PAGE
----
What still needs attention is the discursive bond between philosophy and Shiʿism. This is particularly true regarding the relation between the narratives of Islamic epistemology/psychology[03]Throughout this book, I use “epistemology/psychology” because there is no clear delineation of a border between cognitive psychology and … Continue reading and that of Shīʿī authority in its complex religious and political applications. The possibility of historical confluence aside, the two fields share narratives, arguments, statements, and concepts, as well as a synthetic methodology which is prominent in the philosophical texts produced in a Shīʿī context.


The present book is a critical investigation into the shared discursive ground between epistemology/psychology and religio-political theories of authority in the works of two thinkers who represent the intellectual dimensions of two influential Shīʿī dynasties. Ḥ amīd al-Dīn Kirmānī (d. 412/1021) and Mullā Ṣadrā Shīrāzī (d. 1050/1640) contributed to the generation of Shīʿī discourses of absolute authority in Fatimid Egypt and Safavid Persia. This analysis will show that the religio-political discourses of the two states are similar in character and orientation, sharing analogous arguments and narratives with respect to the doctrine of the imamate. This will be demonstrated based on the place and function of epistemology/psychology in narratives of authority as developed by the two thinkers. However, the differences between Kirmānī and Mullā Ṣadrā in their application of some of the narratives also reveal the influence of the dominant religious and political ideologies of their times.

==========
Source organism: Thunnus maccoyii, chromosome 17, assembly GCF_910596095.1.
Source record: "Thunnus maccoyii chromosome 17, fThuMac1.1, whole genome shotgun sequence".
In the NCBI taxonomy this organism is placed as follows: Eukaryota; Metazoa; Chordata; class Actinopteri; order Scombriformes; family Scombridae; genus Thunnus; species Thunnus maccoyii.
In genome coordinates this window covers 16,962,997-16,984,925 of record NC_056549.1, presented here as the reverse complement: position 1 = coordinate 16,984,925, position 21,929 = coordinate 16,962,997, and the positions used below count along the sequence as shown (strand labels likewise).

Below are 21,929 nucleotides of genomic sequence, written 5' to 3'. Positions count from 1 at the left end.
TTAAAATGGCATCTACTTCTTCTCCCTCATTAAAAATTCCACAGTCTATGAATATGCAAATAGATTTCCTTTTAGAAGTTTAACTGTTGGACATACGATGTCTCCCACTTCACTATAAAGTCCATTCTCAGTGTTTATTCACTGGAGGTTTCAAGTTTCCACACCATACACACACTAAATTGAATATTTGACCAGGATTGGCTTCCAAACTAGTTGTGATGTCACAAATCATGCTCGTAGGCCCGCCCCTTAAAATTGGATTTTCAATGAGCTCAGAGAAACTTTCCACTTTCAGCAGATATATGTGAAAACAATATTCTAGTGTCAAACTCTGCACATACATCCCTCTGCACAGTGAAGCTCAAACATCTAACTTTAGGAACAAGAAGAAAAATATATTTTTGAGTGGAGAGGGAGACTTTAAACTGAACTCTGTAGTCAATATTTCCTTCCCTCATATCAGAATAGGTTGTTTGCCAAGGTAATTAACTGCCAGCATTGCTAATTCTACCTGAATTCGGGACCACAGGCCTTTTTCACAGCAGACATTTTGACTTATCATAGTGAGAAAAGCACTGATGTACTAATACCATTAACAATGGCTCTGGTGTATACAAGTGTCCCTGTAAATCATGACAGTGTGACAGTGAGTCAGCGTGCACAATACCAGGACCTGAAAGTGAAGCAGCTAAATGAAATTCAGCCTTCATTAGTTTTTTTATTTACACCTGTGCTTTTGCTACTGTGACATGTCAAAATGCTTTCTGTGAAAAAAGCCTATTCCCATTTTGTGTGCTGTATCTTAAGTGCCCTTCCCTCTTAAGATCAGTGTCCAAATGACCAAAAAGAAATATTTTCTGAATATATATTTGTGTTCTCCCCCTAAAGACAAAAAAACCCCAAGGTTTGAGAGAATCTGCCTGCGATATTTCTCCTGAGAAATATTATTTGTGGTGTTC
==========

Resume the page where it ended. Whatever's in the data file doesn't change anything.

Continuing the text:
Though separated by time and location, Kirmānī and Mullā Ṣadrā belong to the same tradition of incorporating Aristotelian philosophy in their writings as well as Neoplatonic readings of Aristotle and Plato’s works. This is due, in part, to early Muslim philosophers adopting pseudoAristotelian writings, the intellectual attractiveness of Aristotelian logic and epistemology, and the political significance of a Platonic perfect ruler for Muslim thinkers.

I argue that the utopian aspect of Plato’s philosophy has been appealing particularly to those philosophical discourses that were formed in Shīʿī contexts.4 From this point of view, it does not matter if Fārābī was Shīʿī or not, nor does it make much difference whether Ibn Sīnā (Avicenna) was influenced by his own Ismaʿili family background, which he actually criticized and turned against.[04] ʿAbd al-Wāḥid Jūzjānī, The Life of Ibn Sina: A Critical Edition and Annotated Translation by William E. Gohlman (Ann Arbor: University of … Continue reading


Rather, the present study is focused on the confluence of discourses as not fully determined by the intentions of the writers in question or by specific historical links. This is not to underestimate the fact that Kirmānī and Mullā Ṣadrā were unquestionably Shīʿī and dedicated to the Shīʿī cause of intellectually reinforcing the imamate. Rather, their conscious motivation is not the subject of the present study.